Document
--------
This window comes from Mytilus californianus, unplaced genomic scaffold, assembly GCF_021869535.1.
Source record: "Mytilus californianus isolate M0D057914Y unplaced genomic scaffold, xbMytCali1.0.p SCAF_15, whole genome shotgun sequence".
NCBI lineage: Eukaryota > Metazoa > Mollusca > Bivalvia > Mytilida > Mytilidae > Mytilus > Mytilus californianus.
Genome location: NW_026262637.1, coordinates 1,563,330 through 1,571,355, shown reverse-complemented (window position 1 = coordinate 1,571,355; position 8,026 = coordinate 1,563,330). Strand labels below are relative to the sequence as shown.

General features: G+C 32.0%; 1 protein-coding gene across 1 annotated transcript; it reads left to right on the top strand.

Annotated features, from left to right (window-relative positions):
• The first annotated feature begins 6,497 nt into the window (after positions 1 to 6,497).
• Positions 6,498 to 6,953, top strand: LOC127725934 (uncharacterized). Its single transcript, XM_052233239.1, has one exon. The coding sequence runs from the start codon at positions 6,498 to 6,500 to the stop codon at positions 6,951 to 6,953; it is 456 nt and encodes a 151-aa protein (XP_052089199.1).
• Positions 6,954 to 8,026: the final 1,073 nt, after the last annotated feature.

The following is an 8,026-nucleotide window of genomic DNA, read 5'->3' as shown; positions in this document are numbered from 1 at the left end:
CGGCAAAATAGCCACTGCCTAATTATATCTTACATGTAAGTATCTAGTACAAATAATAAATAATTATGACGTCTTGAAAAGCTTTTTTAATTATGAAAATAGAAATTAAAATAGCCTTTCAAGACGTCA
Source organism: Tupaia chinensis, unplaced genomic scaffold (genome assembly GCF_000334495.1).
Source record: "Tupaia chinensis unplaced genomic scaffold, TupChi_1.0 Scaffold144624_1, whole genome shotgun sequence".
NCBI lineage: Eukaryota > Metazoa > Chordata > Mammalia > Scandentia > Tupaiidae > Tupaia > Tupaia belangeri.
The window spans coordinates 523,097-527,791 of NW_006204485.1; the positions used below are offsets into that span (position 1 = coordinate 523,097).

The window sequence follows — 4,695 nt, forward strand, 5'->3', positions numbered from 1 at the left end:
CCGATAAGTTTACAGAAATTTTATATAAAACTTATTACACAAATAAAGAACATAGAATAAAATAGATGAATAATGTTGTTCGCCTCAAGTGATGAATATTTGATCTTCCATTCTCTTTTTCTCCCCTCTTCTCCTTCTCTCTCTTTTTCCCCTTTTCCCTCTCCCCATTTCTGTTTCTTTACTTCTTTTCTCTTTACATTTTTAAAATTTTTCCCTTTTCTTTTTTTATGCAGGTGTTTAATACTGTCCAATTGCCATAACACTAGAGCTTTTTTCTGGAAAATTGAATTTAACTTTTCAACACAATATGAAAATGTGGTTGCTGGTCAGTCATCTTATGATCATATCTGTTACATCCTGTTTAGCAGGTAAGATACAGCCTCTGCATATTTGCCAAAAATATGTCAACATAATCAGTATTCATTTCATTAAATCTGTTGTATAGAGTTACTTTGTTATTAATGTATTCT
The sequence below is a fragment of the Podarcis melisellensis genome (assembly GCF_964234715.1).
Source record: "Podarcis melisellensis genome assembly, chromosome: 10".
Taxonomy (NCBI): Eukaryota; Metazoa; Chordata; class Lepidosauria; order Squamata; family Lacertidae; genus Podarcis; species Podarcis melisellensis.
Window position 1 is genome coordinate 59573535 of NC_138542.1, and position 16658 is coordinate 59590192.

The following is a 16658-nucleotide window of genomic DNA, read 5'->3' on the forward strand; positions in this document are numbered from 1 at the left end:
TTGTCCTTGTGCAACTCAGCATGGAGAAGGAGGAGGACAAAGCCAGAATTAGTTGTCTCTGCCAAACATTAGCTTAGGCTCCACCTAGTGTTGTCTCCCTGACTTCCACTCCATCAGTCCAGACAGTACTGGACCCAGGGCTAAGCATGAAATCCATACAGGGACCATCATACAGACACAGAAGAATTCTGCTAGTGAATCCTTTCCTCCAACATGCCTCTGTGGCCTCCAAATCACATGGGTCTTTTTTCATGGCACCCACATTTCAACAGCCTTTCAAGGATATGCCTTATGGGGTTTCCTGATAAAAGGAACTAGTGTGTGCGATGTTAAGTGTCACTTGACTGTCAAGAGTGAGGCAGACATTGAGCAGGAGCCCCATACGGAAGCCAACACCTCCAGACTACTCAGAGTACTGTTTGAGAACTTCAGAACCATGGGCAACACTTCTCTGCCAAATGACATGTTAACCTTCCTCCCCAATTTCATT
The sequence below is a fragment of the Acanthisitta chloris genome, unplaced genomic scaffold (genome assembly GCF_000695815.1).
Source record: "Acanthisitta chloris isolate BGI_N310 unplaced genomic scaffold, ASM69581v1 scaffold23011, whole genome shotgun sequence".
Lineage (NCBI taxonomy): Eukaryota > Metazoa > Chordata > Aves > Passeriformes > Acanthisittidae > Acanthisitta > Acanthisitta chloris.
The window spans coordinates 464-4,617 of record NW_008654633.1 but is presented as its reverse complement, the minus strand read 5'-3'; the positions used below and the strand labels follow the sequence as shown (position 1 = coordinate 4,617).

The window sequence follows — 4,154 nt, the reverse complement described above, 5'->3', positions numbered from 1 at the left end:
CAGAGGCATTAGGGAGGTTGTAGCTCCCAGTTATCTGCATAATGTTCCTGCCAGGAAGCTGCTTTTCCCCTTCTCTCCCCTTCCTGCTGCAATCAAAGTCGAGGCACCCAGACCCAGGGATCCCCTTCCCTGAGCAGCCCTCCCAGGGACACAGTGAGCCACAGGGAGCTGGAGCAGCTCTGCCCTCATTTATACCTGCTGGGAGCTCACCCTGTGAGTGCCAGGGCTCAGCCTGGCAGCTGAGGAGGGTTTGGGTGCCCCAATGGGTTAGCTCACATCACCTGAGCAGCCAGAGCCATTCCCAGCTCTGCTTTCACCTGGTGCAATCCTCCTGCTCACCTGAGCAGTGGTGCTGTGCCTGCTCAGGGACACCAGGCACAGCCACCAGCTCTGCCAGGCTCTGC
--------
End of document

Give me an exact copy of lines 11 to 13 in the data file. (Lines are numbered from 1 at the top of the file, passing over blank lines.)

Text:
CGGCAAAATAGCCACTGCCTAATTATATCTTACATGTAAGTATCTAGTACAAATAATAAATAATTATGACGTCTTGAAAAGCTTTTTTAATTATGAAAATAGAAATTAAAATAGCCTTTCAAGACGTCA
Source organism: Tupaia chinensis, unplaced genomic scaffold (genome assembly GCF_000334495.1).
Source record: "Tupaia chinensis unplaced genomic scaffold, TupChi_1.0 Scaffold144624_1, whole genome shotgun sequence".